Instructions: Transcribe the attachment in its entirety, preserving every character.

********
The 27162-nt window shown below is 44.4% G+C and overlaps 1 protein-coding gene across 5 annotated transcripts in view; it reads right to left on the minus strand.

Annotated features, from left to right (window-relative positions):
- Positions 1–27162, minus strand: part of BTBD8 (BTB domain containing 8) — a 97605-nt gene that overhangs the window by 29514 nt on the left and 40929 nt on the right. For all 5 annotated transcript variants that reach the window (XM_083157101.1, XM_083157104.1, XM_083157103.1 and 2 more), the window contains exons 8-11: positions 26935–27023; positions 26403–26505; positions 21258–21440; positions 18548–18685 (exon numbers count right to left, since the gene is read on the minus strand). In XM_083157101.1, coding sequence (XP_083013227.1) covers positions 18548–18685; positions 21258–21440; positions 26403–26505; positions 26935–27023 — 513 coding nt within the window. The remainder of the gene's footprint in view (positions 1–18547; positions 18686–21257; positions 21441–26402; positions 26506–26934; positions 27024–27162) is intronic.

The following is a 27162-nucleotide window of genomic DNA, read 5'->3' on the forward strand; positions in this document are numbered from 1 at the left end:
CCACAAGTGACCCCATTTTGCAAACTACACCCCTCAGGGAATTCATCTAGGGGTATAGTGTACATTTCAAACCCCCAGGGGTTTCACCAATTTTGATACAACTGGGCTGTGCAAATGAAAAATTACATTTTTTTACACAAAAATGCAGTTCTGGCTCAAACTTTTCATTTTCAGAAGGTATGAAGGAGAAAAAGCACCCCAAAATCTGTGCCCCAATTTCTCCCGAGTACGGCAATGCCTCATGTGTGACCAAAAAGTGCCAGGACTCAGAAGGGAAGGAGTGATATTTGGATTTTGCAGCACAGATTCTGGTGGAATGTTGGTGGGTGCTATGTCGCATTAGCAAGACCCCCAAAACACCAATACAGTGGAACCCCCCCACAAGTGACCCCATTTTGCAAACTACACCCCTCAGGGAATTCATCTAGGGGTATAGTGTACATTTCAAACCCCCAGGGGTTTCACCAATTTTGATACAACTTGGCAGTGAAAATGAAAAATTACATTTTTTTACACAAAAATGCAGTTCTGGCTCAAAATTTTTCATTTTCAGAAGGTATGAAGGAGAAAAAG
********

The 27162-nt window shown below is 44.4% G+C and overlaps 1 protein-coding gene across 5 annotated transcripts in view; it reads right to left on the minus strand.

Annotated features, from left to right (window-relative positions):
- Positions 1–27162, minus strand: part of BTBD8 (BTB domain containing 8) — a 97605-nt gene that overhangs the window by 29514 nt on the left and 40929 nt on the right. For all 5 annotated transcript variants that reach the window (XM_083157101.1, XM_083157104.1, XM_083157103.1 and 2 more), the window contains exons 8-11: positions 26935–27023; positions 26403–26505; positions 21258–21440; positions 18548–18685 (exon numbers count right to left, since the gene is read on the minus strand). In XM_083157101.1, coding sequence (XP_083013227.1) covers positions 18548–18685; positions 21258–21440; positions 26403–26505; positions 26935–27023 — 513 coding nt within the window. The remainder of the gene's footprint in view (positions 1–18547; positions 18686–21257; positions 21441–26402; positions 26506–26934; positions 27024–27162) is intronic.

The following is a 27162-nucleotide window of genomic DNA, read 5'->3' on the forward strand; positions in this document are numbered from 1 at the left end:
CCACAAGTGACCCCATTTTGCAAACTACACCCCTCAGGGAATTCATCTAGGGGTATAGTGTACATTTCAAACCCCCAGGGGTTTCACCAATTTTGATACAACTGGGCTGTGCAAATGAAAAATTACATTTTTTTACACAAAAATGCAGTTCTGGCTCAAACTTTTCATTTTCAGAAGGTATGAAGGAGAAAAAGCACCCCAAAATCTGTGCCCCAATTTCTCCCGAGTACGGCAATGCCTCATGTGTGACCAAAAAGTGCCAGGACTCAGAAGGGAAGGAGTGATATTTGGATTTTGCAGCACAGATTCTGGTGGAATGTTGGTGGGTGCTATGTCGCATTAGCAAGACCCCCAAAACACCAATACAGTGGAACCCCCCCACAAGTGACCCCATTTTGCAAACTACACCCCTCAGGGAATTCATCTAGGGGTATAGTGTACATTTCAAACCCCCAGGGGTTTCACCAATTTTGATACAACTTGGCAGTGAAAATGAAAAATTACATTTTTTTACACAAAAATGCAGTTCTGGCTCAAAATTTTTCATTTTCAGAAGGTATGAAGGAGAAAAAG